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Colombians welcome the 'last day' of 50 years of war

President Juan Manuel Santos and Rodrigo Londoño, the highest profile leader of the Revolutionary Armed Forces of Colombia, or FARC, are due to sign a “definitive ceasefire” in Havana on Thursday.

by Joe Parkin Daniels
Jun 22 2016, 10:23pm

Photo par Desmond Boylan/AP Images

Though still not the final peace deal, Colombians greeted Wednesday's announcement that the government and the country's biggest rebel group have agreed a "definitive ceasefire" as tantamount to the end of the region's longest-running conflict.

The announcement — made in a statement from Havana where the peace negotiations between the government and the Revolutionary Armed Forces of Colombia, or FARC, are based — set the hashtag #ElUltimoDiaDeLaGuerra, or #TheLastDayOfTheWar trending in Colombia within minutes.

But though largely positive, many Colombians have also qualified their welcome to the imminent end of 52 years of a bitter and bloody struggle that has also involved state-backed right-wing paramilitaries.

"Close to 7 million displaced, thousands dead and mutilated," said one popular tweet. "How can you not be happy at the end of the war?"

President Juan Manuel Santos and Rodrigo Londoño, the FARC's highest profile leader who is known as Timochenko, are due to sign the ceasefire agreement in Cuba on Thursday. Cuba's President Raúl Castro will be there, as well as Chile's president, Michele Bachelet, and Venezuela's President Nicolás Maduro. UN Secretary General Ban Ki-moon is also expected.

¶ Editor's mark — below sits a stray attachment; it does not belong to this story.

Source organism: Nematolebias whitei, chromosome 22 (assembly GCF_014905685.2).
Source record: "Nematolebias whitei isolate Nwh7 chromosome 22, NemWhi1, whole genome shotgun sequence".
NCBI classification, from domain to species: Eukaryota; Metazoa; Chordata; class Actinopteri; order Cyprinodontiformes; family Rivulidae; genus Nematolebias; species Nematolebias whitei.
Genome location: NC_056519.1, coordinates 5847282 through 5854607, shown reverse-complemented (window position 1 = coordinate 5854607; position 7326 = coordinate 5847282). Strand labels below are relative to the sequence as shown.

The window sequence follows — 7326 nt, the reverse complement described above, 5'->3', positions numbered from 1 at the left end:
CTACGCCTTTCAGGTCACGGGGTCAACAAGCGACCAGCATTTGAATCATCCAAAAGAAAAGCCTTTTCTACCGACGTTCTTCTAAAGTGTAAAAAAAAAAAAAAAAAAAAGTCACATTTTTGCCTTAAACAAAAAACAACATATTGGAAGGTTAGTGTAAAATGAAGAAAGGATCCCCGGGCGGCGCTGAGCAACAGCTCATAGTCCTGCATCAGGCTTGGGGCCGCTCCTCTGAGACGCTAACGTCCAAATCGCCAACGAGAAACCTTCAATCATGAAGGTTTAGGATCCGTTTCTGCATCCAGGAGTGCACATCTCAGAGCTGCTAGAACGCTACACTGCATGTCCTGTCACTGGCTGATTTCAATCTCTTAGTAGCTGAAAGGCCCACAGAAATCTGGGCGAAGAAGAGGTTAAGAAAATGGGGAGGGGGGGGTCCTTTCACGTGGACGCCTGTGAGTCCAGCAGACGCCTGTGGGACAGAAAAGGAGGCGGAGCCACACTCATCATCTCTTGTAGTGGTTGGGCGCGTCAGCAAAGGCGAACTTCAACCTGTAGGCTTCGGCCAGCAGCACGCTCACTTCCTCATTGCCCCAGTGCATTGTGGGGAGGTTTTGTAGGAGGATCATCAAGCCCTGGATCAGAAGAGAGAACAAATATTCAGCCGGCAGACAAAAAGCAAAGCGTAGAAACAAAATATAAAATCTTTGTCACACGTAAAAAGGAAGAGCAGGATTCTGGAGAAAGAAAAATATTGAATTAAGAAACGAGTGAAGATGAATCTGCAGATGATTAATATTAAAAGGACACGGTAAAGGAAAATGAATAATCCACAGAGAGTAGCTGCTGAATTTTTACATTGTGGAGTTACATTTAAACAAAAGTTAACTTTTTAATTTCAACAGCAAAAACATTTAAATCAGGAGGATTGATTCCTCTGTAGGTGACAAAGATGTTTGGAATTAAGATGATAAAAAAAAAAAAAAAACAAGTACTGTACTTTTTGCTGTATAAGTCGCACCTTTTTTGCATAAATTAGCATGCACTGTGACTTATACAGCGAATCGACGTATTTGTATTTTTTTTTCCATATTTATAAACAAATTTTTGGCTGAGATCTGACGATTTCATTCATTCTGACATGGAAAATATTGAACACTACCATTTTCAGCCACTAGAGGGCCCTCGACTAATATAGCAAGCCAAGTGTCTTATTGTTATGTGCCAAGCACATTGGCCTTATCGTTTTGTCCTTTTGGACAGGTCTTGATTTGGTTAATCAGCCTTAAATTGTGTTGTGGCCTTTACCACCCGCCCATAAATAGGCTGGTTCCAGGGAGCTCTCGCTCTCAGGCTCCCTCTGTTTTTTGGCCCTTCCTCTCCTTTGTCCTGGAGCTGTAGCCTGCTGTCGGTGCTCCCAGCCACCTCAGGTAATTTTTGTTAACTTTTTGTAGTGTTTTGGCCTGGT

Meanwhile, big screens are going up in one of the central squares in Bogotá, the Colombian capital, so locals can see Thursday's ceremony unfold.

"It's a brick in a wall," said engineer Paola Beltrán of the announcement that has received blanket, and enthusiastic, coverage in local media. "The peace process isn't perfect but it's a step forward."

The government and the FARC began peace talks in 2012 and have appeared on the point of sealing the deal since the end of last year, though problems pinning down the final details have kept pushing the deadlines back.

Not everybody, however, considers that signatures on pieces of paper will make any real difference on the ground.

"I don't trust the rebels," said emerald salesman Édgar Rocha. "And the government is full of bandits too."

Shop owner César Rodríguez went further. "We don't care what papers get signed in Havana," he said. "This is just a show for everybody abroad. Not much is going to change in Colombia."

Related: This Former Colombian Child Soldier Was Forced to Kill Eight of His Friends

Follow Joe Parkin Daniels on Twitter: @joeparkdan

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